Imaguan Television Service

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Imaguan Television Service
Native name
Servizio televisivo imaguano (Vespasian)
Television corporation
IndustryMass Media
Founded23 April 1956 (1956-04-23)
Area served
File:ImaguaFlag.png Imagua and the Assimas
Key people
Harry Banys (general director)
ProductsBroadcasting, websites
Servicesradio, television, online
OwnerGovernment of Imagua and the Assimas (80%)
Robert Cox (20%)
Number of employees
6,000 (2016)

The Imaguan Television Service (Vespasian: Servizio televisivo imaguano) is the national public television network of Imagua and the Assimas.



The idea of a national television network was explored in the late 1940s, when Prime Minister Frederick Maynard suggested in 1949 the possibility of "launching a visual equivalent of the Imaguan Radio Network." However, the costs associated with the technology, combined with the small population meant that in 1951, it was deemed "improbable for a national television network to get off the ground."

When Marguerite Ernman became Prime Minister in 1952, she sought to invest in creating a television network, as she believed that "with the unification of Imagua and the Assimas," it was essential to develop "pan-national institutions" to overcome the divide between the Vespasian-speakers and the Estmerish-speakers.

Thus, in 1953, the Democratic Labour government passed the Telecommunications Act of 1953, which established the Imaguan Television Service. In 1954, they decided to use the television standard used by Eldmark, which was System M.

Over the next two years, transmitters were erected at the summits of Mount Pioniere and on Mount Morete, with test broadcasts commencing in April 1955. By the start of 1956, it was announced that regular broadcasts would commence on 23 April, 1956, with the inauguration of the second President.

Early years

Logo of Imaguan Television Service, 1956 to 2013

On 23 April, 1956, the Imaguan Television Service was launched at 11:00 am, with live coverage of the inauguration of Venanzio Mazzone as President of Imagua and the Assimas, succeeding outgoing President Walter Redmond Keswick. Following the inauguration, was the first news broadcast, with Ian Vilcinskas broadcasting in Estmerish, followed by an Vespasian broadcast at 1:00 pm by Averardo Berti.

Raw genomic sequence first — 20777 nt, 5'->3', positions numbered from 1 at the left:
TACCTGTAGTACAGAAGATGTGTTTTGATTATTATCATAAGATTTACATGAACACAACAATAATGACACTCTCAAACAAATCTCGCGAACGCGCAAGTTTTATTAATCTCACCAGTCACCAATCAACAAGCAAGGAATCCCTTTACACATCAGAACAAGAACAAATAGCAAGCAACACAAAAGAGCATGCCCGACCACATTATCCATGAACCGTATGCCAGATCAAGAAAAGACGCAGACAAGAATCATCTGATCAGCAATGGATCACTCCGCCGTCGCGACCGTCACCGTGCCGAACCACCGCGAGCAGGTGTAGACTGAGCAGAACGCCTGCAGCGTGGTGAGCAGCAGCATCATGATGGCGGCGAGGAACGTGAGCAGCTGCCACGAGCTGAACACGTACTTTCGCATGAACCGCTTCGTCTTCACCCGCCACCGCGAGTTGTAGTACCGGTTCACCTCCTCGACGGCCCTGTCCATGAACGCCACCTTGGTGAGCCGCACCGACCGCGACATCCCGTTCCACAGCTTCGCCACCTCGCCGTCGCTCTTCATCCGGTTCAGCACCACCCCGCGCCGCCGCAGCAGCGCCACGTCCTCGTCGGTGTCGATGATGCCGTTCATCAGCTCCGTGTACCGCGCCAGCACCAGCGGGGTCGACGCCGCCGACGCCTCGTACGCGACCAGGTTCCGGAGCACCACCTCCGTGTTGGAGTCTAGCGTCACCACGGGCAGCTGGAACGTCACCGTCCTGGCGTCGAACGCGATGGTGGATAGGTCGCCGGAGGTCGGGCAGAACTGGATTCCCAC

In the first few years, reception was only possible in Cuanstad and its immediate environs, and in the Assimas Islands, as the mountainous terrain of Imagua meant it was difficult to broadcast, while the cost of setting up transmitters meant that it was prohibitively expensive to operate outside of these areas. However, with increasing adoption of television by the population, transmitters were built near Bronstad, Nua Taois, and in Altaithe in the late 1950s. By 1960, the ITS was broadcasting from 06:00 to 09:30, and then from 14:00 to 21:00.

In 1963, it was decided to allocate a second channel for Vespasian-language programming, as it was becoming clear that the format of alternating programmes between Estmerish and Vespasian programmes was getting in the way of "effective operations." Thus, ITS2 was launched on 26 December, 1964, taking over Channel Two which had been exclusively used by ITS1 up until this point, while Channel 8 was allocated to ITS1: on that date, ITS2 was allocated Channel 8 in Cuanstad and on other Imaguan stations.

In 1973, colour television was introduced to the islands, with TBD being adopted, as it was the standard used in Eldmark. By 1976, all black-and-white programmes were either converted to colour or else cancelled and replaced with colour programmes. At that point, ITS was broadcasting from 05:00 to 01:00, from Mondays to Saturdays, with no programming aired on Sundays.

In 1981, the Imaguan Television Service lost its legal monopoly, when Anthony Brockett allowed DayStar Group to expand into the television business: DayStar Television was launched in 1983.

Contemporary era

In 1988, the Imaguan Television Service began operating "round-the-clock," twenty-four hours a day, and seven days a week, although they did not broadcast on Nativity, with broadcasts on Nativity beginning in 1999.

Digital broadcasting began in 2000, using the DVB standard, as it was also being adopted in Eldmark, with the launching of four digital channels: two children's channels and two news channels.

In 2003, the Imaguan government passed legislation to end analogue broadcasts, with all television networks based in the country (i.e. ITS, DayStar Television, and TVAlba) required to end analogue broadcasting by 12 February, 2008.

However, with increasing access to the internet, television ownership and use has declined: while 85% of households in 2001 owned a television, only 76% owned a television in 2011, with viewership generally being down across the board. In response, ITS has increased its online presence.

In 2013, a rebrand was taken, which saw ITS become lower-case its, and its logo changed for the first time in its history, with the rebrand to help "present a more friendlier image" and to make their website more modern and comprehensive. While the changes to the logo were mixed, the overhauled website was largely praised by most Imaguans. In 2015, the two news channels were discontinued due to declining viewership, and the "irrelevancy of a 24/7 news network" in the modern age.

Television channels

Name Channel number Description
its one 2 (Cuanstad)
8 (San Pietro)
General-purpose Estmerish programming
its due 2 (San Pietro)
8 (Cuanstad)
General-purpose Vespasian programming
its bambini 9 Children's programming in Vespasian
its kids 10 Children's programming in Estmerish